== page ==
staining on the surface of the cerebellum’ (Goodrich et al.,
1997). These cells have been suggested to represent either a
persistent external germinal layer or an early stage of
tumorigenesis (Corcoran and Scott, 2001; Goodrich et al.,
1997; Kim et al., 2003). The distinction is important: if these
cells are essentially normal GCPs (except for their persistence
into adulthood), their relevance
tumorigenesis may be limited. However, if they are partially
transformed and need only acquire a small number of
additional changes to become tumors, then studying their
properties may shed light on the earliest changes required in
medulloblastoma. Isolation of these cells has allowed us to
study their molecular and functional characteristics in detail.
Although pre-neoplastic cells resemble GCPs in terms of
location, lineage and hedgehog pathway activation, they differ
significantly from GCPs in terms of gene expression, including
loss of patched. In these respects, pre-neoplastic cells are much
more similar to tumor cells. Based on these observations, it is
likely that they represent an early stage of tumorigenesis.
In this context, it is worth noting that persistent EGL has
been observed in other mutant mice. For example, animals with
mutations in brain-derived neurotrophic factor (BDNF), matrix
metalloprotease 9 (MMP9), retinoid-related orphan receptor
alpha (RORα/staggerer) or the peroxisome assembly gene
PEX2 show delayed GCP migration and persistence of the
EGL (Borghesani et al., 2002; Faust, 2003; Messer and Hatch,
Development 132 (10) Research article
Table 1. Functions of differentially expressed genes
Gene symbolUnigene# Type of moleculePre:GCP Tumor:GCP
Secreted phosphoprotein 1 (osteopontin)
Unc5 homolog C
Collagen IV, alpha1
Paired box gene 6
CD47 (integrin-associated protein)
Protein tyrosine phosphatase, receptor type
Gap junction protein a1 (Connexin 43)
Platelet activating factor acetylhydrolase
Bcl2-associated athanogene 3
Activating transcription factor 3
Heat shock protein 105
DnaJ (Hsp40) homolog B1
DnaJ (Hsp40) homolog B10
FBJ osteosarcoma oncogene B
Forkhead box F2
Kruppel-like factor 4
Cysteine and glycine-rich protein 1
Zinc finger protein 288
Early growth response 2
Sry box containing gene 2
Neurogenic differentiation 1
Zinc finger protein of the cerebellum 3
Functions were assigned to genes based on information from Gene Ontology, Unigene, LocusLink and PubMed databases. Representative genes from the three
major functional groups are presented. Numbers refer to the fold change in gene expression between GCPs and pre-neoplastic cells (Pre:GCP), and between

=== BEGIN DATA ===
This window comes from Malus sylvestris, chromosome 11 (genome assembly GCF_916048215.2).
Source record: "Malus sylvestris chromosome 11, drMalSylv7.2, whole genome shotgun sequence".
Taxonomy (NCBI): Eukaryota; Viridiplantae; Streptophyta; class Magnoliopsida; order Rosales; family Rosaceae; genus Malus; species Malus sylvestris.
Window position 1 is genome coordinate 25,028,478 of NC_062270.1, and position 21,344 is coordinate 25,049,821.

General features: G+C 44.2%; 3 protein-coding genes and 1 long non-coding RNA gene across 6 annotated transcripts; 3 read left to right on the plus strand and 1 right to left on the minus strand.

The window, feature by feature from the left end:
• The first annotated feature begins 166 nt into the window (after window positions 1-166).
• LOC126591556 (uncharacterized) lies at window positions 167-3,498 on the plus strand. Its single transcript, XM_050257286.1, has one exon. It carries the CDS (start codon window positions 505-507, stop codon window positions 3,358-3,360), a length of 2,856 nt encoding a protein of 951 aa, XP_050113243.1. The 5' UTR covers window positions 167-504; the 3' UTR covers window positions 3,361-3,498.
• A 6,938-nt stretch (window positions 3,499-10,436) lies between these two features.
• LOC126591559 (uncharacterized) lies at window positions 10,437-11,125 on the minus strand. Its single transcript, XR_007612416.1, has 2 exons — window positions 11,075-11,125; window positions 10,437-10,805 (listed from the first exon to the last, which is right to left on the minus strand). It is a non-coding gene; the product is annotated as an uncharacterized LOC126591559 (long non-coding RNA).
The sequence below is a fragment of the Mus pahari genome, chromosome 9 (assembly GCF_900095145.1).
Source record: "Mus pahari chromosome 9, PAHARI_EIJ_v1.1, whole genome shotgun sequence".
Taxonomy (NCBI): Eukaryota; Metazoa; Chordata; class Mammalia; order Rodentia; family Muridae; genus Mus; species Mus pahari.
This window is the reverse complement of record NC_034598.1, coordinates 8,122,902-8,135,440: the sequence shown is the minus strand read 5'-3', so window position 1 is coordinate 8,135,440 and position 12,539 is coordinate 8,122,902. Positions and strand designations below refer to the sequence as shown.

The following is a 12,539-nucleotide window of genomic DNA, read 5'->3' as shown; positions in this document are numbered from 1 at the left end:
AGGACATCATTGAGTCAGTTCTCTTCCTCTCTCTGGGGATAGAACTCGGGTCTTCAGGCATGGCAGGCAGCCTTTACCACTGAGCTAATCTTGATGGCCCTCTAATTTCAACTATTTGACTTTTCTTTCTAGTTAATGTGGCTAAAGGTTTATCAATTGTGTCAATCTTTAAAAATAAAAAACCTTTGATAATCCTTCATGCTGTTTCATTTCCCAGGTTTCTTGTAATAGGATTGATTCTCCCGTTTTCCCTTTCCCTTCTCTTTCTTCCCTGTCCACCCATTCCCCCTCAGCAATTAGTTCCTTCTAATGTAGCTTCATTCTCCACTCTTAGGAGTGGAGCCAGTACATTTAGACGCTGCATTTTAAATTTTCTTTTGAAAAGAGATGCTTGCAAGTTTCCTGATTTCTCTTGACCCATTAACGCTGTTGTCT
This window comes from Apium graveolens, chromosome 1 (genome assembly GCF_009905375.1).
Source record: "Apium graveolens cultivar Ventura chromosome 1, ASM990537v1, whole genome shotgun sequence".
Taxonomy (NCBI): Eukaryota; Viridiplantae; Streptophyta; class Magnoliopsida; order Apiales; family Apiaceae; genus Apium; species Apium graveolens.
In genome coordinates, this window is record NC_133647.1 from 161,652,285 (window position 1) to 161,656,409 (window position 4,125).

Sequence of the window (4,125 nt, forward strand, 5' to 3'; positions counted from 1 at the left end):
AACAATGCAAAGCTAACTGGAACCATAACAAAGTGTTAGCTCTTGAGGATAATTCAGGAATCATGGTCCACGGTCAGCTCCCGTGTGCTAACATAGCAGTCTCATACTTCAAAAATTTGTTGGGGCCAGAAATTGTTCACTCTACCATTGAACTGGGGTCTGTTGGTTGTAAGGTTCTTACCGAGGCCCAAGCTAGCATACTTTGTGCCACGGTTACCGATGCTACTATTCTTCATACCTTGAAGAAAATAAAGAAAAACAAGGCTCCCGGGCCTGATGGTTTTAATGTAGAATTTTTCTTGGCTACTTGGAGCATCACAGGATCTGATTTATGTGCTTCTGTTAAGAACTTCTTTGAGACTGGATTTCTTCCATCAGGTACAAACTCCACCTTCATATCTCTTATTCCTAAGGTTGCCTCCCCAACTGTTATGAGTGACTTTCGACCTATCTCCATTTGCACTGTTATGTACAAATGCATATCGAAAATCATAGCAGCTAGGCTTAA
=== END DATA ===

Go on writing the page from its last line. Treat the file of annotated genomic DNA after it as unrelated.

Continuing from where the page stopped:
GCPs and tumor cells (Tumor:GCP).
2435 Neoplastic stage of medulloblastomaDevelopment and disease
1984; Vaillant et al., 2003). Moreover, astrotactin 1 null mice
exhibit ectopic accumulations of GCPs that superficially
resemble the foci observed in patched heterozygotes (Adams
et al., 2002). However, none of these animals develop
medulloblastoma, suggesting that persistence of the EGL alone
is not sufficient for tumorigenesis. The fact that the ectopic
cells in patched mutant mice more closely resemble tumor cells
than GCPs – and occur in animals that develop tumors –
supports the use of the term ‘pre-neoplastic’ to describe these
Pre-neoplastic cells arise from proliferating granule
The fact that pre-neoplastic cells and tumor cells express
markers of the granule cell lineage is consistent with the notion
that they are derived from granule cell precursors. The same
has been postulated for human medulloblastomas, particularly
those with a desmoplastic appearance (Buhren et al., 2000;
Kadin et al., 1970; Miyata et al., 1998). Desmoplastic tumors
– which represent 20-30% of human medulloblastomas –
frequently harbor mutations in the Shh pathway, and have a
gene expression profile that resembles normal GCPs (Pomeroy
et al., 2002). Interestingly, recent studies have demonstrated
that some human medulloblastomas (including desmoplastic
tumors) express markers of neural stem cells (Hemmati et al.,
2003; Singh et al., 2003; Singh et al., 2004). This could mean
that they are derived from neural stem cells, or that they have
acquired stem cell markers as a consequence of transformation
(Oliver and Wechsler-Reya, 2004). Notably, few of the cells
that we isolate from the patched mutant mice express markers
of neural stem cells (nestin, CD133/prominin). Thus,
tumorigenesis in the patched mutant mice does not appear to
involve acquisition of a neural stem cell phenotype. Whether
these cells exhibit other properties of neural stem cells – such
as self-renewal or the capacity to differentiate into neurons and
glia – remains to be determined.